msg258624 - (view) Author: Fornax (fornax) Date: 2016-01-19 21:56
I don't have a specific use case. This spawned from a tangentially-related StackOverflow question (, where in the answers a behavior difference between Python 2 and 3 was noted. I couldn't find any documentation to explain it, so I opened a follow-up question (, and based on some feedback I got there, I opened up this issue.

Just to be sure I understand, you're suggesting deprecating truncate on text-mode file objects? And the interleaved read-writes are likely related to an issue that will be dealt with elsewhere?
msg258626 - (view) Author: Марк Коренберг (socketpair) * Date: 2016-01-19 22:11
text files and seek() offset: issue25849
msg258634 - (view) Author: Eryk Sun (eryksun) * (Python triager) Date: 2016-01-19 23:34
FYI, you can parse the cookie using struct or ctypes. For example:

    class Cookie(ctypes.Structure):
        _fields_ = (('start_pos',     ctypes.c_longlong),
                    ('dec_flags',     ctypes.c_int),
                    ('bytes_to_feed', ctypes.c_int),
                    ('chars_to_skip', ctypes.c_int),
                    ('need_eof',      ctypes.c_byte))

In the simple case only the buffer start_pos is non-zero, and the result of tell() is just the 64-bit file pointer. In Serhiy's UTF-7 example it needs to also convey the bytes_to_feed and chars_to_skip values:

    >>> f.tell()
    >>> cookie_bytes = f.tell().to_bytes(ctypes.sizeof(Cookie), sys.byteorder)
    >>> state = Cookie.from_buffer_copy(cookie_bytes)
    >>> state.start_pos
    >>> state.dec_flags
    >>> state.bytes_to_feed
    >>> state.chars_to_skip
    >>> state.need_eof

So a seek(0, SEEK_CUR) in this case has to seek the buffer to 0, read and decode 16 bytes, and skip 2 characters. 

Isn't this solvable at least for the case of truncating, Martin? It could do a tell(), seek to the start_pos, read and decode the bytes_to_feed, re-encode the chars_to_skip, seek back to the start_pos, write the encoded characters, and then truncate.

    >>> f = open('temp.txt', 'w+', encoding='utf-7')
    >>> f.write(b'+BDAEMQQyBDMENA-'.decode('utf-7'))
    >>> _ =;
    >>> cookie_bytes = f.tell().to_bytes(sizeof(Cookie), byteorder)
    >>> state = Cookie.from_buffer_copy(cookie_bytes)
    >>> buf =
    >>> s = buf.decode(f.encoding)[:state.chars_to_skip]
    >>> f.buffer.write(s.encode(f.encoding))
    >>> f.buffer.truncate()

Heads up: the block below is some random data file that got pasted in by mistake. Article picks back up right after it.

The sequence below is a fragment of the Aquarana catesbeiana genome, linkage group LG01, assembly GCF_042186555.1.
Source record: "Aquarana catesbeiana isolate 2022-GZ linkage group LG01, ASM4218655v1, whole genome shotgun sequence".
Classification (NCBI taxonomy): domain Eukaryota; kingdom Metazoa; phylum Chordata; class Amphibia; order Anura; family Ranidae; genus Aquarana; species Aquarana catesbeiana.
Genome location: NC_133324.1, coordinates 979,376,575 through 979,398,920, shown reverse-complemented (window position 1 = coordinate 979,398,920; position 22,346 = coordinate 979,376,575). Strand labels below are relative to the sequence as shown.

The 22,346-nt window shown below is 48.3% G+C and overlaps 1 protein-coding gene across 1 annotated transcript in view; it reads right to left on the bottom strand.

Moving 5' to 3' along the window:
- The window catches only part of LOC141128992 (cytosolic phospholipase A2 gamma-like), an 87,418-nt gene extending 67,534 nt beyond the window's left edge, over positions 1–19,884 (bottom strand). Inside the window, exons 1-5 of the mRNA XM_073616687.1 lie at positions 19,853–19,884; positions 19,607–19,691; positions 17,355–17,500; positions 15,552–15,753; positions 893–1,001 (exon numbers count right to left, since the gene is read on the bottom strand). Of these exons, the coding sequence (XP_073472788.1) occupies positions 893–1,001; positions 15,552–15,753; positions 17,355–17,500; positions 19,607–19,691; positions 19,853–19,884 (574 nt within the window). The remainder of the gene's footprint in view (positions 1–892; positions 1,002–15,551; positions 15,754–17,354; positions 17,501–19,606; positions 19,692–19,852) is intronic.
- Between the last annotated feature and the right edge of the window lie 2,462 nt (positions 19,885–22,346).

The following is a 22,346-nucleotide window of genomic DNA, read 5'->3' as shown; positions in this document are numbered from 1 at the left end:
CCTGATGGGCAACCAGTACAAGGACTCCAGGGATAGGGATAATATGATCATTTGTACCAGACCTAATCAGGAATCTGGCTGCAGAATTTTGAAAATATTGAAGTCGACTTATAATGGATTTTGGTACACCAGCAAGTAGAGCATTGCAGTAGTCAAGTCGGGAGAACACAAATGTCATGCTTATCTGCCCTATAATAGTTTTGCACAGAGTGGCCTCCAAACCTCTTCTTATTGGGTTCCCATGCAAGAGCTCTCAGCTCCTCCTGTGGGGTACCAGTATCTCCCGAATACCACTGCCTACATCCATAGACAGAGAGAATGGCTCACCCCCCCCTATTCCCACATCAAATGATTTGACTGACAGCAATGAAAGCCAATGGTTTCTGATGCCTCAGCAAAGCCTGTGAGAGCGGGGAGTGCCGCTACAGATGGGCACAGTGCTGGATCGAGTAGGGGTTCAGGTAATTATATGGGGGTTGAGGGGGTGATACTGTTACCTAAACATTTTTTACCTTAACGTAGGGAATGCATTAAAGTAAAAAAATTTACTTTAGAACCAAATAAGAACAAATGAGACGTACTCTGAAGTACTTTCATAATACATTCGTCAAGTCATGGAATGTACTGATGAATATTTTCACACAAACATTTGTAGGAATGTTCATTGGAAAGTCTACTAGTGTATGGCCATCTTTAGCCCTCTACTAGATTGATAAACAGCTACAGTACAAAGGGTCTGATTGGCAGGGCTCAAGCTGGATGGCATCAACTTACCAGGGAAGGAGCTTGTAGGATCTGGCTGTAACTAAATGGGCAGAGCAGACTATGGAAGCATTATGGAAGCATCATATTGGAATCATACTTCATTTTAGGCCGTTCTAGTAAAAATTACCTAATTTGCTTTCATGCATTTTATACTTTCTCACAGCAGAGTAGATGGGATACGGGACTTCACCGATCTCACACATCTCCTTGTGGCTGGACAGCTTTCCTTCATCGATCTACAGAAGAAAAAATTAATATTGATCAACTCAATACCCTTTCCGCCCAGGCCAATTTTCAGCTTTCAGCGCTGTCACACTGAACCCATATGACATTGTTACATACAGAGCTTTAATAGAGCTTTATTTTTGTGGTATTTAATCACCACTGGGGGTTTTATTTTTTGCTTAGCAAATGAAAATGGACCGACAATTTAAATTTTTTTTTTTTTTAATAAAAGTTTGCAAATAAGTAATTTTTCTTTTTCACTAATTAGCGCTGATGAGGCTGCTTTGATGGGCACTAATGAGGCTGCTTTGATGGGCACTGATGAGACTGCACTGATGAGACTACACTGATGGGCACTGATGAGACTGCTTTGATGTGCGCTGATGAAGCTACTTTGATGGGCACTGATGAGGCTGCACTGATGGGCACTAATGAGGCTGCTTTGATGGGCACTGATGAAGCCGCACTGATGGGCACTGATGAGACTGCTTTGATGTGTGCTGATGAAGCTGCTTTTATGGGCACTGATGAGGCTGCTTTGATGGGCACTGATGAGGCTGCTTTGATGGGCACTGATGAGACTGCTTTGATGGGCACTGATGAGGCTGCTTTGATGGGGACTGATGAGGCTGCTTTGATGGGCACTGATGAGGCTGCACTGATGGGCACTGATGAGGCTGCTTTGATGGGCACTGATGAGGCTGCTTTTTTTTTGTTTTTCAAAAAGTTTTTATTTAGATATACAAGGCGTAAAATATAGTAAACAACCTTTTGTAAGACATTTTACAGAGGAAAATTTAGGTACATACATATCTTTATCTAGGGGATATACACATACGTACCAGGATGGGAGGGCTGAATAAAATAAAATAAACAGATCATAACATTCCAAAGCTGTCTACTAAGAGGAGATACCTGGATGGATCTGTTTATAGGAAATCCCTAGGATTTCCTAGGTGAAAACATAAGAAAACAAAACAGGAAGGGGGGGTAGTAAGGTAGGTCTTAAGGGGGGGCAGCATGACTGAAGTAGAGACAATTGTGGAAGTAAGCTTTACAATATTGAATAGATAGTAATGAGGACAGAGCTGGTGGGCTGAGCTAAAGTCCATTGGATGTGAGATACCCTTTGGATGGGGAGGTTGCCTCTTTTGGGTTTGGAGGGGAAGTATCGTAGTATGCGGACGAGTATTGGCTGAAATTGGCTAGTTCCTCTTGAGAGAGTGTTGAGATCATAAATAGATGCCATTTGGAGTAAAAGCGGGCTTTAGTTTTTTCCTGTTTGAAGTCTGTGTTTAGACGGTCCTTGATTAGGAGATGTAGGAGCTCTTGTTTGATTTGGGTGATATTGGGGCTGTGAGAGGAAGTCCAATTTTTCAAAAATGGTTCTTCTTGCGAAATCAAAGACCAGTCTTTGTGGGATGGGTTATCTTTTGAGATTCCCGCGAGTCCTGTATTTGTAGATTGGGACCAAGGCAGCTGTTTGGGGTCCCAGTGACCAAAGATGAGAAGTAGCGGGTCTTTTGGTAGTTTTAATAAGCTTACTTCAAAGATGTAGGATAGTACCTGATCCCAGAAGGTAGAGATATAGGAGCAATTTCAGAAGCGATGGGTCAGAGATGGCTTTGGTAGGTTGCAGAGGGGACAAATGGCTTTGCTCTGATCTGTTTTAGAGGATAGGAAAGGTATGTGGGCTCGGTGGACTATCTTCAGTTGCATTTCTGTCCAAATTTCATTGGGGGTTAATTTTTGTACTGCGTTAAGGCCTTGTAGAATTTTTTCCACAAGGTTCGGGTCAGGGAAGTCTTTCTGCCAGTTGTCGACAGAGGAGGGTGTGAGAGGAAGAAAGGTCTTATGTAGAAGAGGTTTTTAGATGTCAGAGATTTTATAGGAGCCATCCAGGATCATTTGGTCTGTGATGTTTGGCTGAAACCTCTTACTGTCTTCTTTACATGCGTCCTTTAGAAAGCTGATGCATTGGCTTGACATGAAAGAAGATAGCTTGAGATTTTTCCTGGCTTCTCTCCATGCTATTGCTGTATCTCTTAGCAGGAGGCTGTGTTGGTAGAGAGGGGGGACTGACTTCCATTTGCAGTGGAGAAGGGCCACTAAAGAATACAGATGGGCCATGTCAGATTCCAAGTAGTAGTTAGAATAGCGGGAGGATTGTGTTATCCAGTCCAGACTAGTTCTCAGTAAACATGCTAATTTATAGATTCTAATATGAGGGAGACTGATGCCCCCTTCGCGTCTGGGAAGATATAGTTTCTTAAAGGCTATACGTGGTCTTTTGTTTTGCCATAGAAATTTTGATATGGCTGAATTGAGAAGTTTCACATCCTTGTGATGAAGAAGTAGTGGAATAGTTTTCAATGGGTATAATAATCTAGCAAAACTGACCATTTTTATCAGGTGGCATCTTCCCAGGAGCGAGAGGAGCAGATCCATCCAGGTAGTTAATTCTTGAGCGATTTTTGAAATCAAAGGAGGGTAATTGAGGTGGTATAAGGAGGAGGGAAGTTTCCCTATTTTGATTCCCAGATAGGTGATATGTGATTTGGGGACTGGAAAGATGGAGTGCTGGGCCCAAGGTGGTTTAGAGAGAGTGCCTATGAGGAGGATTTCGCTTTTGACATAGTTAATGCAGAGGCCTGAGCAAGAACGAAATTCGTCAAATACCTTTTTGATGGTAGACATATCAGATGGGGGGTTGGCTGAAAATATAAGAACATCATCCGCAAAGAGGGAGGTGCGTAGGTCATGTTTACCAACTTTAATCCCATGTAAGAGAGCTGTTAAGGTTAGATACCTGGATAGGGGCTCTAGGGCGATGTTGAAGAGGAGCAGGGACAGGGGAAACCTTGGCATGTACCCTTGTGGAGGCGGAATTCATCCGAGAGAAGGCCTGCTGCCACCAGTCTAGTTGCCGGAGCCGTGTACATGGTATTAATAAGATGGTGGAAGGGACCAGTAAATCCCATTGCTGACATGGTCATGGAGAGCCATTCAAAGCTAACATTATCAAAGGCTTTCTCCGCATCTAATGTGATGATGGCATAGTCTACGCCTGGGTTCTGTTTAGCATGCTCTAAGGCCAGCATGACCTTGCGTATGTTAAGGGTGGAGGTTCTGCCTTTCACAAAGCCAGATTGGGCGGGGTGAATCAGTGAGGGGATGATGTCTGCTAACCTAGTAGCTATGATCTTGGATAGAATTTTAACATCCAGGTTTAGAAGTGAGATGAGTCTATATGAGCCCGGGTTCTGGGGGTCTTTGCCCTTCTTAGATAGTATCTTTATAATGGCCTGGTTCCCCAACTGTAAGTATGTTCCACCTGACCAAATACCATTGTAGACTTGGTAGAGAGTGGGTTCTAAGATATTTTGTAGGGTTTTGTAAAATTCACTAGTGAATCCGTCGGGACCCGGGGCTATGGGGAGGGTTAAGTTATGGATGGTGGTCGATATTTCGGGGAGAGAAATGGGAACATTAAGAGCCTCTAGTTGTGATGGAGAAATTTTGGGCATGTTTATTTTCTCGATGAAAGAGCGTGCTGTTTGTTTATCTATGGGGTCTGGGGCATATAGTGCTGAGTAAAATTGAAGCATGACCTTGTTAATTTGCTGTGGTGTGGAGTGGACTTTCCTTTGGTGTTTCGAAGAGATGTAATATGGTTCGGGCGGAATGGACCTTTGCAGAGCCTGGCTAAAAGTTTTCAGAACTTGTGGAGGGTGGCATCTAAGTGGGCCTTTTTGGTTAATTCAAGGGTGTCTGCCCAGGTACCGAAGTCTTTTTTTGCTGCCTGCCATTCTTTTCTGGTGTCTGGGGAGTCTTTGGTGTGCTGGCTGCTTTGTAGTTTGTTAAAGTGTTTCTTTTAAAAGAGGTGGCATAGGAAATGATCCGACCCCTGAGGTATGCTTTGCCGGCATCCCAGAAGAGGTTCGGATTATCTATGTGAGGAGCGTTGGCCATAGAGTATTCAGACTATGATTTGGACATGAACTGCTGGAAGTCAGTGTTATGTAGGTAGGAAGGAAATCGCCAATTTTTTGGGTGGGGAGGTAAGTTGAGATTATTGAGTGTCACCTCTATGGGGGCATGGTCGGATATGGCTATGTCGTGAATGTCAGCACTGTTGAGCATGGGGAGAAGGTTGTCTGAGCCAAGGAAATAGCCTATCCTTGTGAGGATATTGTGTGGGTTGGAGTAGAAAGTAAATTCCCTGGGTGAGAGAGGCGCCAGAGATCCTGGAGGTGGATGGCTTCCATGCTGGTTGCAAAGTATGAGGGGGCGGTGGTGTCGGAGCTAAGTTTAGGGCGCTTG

>>> f.close()
    >>> open('temp.txt', encoding='utf-7').read()

Rewriting the encoded bytes is necessary to properly terminate the UTF-7 sequence, which makes me doubt whether this simple approach will work for all codecs. But something like this is possible, no?
msg258637 - (view) Author: Martin Panter (martin.panter) * (Python committer) Date: 2016-01-20 03:04
Fornax: Yes, I was suggesting the idea of deprecating truncate() for text files! Although a blanket deprecation of all cases may not be realistic. Quickly reading the Stack Overflow pages, it seems like there is demand for this to work in some cases. Deprecating it in the more awkward situations, such as after after reading, and with specific kinds of codecs, might be an option though.

Now I think Issue 12215 (read then write) is more closely related to the read-then-truncate problem. For the write-then-read bug, it might be a separate problem with an easy fix: call flush() before changing to reader mode.

Eryk: If there is no decoder state, and the file data hasn’t changed, maybe it is solvable. But I realize now it won’t work in general. We would have to construct the encoder state from the decoder state. The same problem as Issue 12215.
msg258639 - (view) Author: (random832) Date: 2016-01-20 04:31
In the analogous C operations, ftell (analogous to .tell) actually causes the underlying file descriptor's position (analogous to the raw stream's position) to be reset to be at the same value that ftell has returned. Which means, yes, that you lose the benefits of buffering if you're so foolish as to call ftell after every read. But in this case the sequence "read / tell / truncate" would be analogous to "fread(f) / ftell(f) / ftruncate(fileno(f))

Though, the fact that fread operates on the FILE * whereas truncate operates on a file descriptor serves as a red flag to C programmers... arguably since this is not the case with Python, truncate on a buffered stream should implicitly include this same "reset underlying position" operation before actually performing the truncate.
Date User Action Args
2021-02-26 17:25:06eryksunsettype: behavior
versions: + Python 3.8, Python 3.9, Python 3.10, - Python 2.7, Python 3.5, Python 3.6
2019-03-13 03:41:28josh.rlinkissue36278 superseder
2018-11-24 01:11:06martin.panterlinkissue35304 superseder
2016-01-20 04:31:30random832setnosy: + random832
messages: + msg258639
2016-01-20 03:04:51martin.pantersetmessages: + msg258637
2016-01-19 23:34:46eryksunsetmessages: + msg258634
2016-01-19 22:11:11socketpairsetnosy: + socketpair
messages: + msg258626
2016-01-19 22:07:34vstinnersetnosy: - vstinner
2016-01-19 21:56:22fornaxsettype: behavior -> (no value)
messages: + msg258624
2016-01-19 21:38:29martin.pantersetnosy: + martin.panter
messages: + msg258622
2016-01-19 20:00:14serhiy.storchakasettype: behavior
messages: + msg258619
stage: needs patch
2016-01-19 19:38:15fornaxsetmessages: + msg258618
2016-01-19 19:24:28fornaxsetmessages: + msg258617
2016-01-19 18:23:00fornaxsetmessages: + msg258615
2016-01-19 18:04:26serhiy.storchakasetmessages: + msg258614
2016-01-19 17:46:56eryksunsetnosy: + eryksun
messages: + msg258613
2016-01-19 17:46:14fornaxsetmessages: + msg258612
2016-01-19 17:24:43serhiy.storchakasetversions: + Python 2.7, Python 3.6, - Python 3.4
nosy: + stutzbach, benjamin.peterson, pitrou, docs@python, vstinner, serhiy.storchaka, steve.dower

messages: + msg258611

assignee: docs@python
components: + Documentation
2016-01-19 16:41:17Zerosetnosy: + Zero
2016-01-19 15:19:44fornaxcreate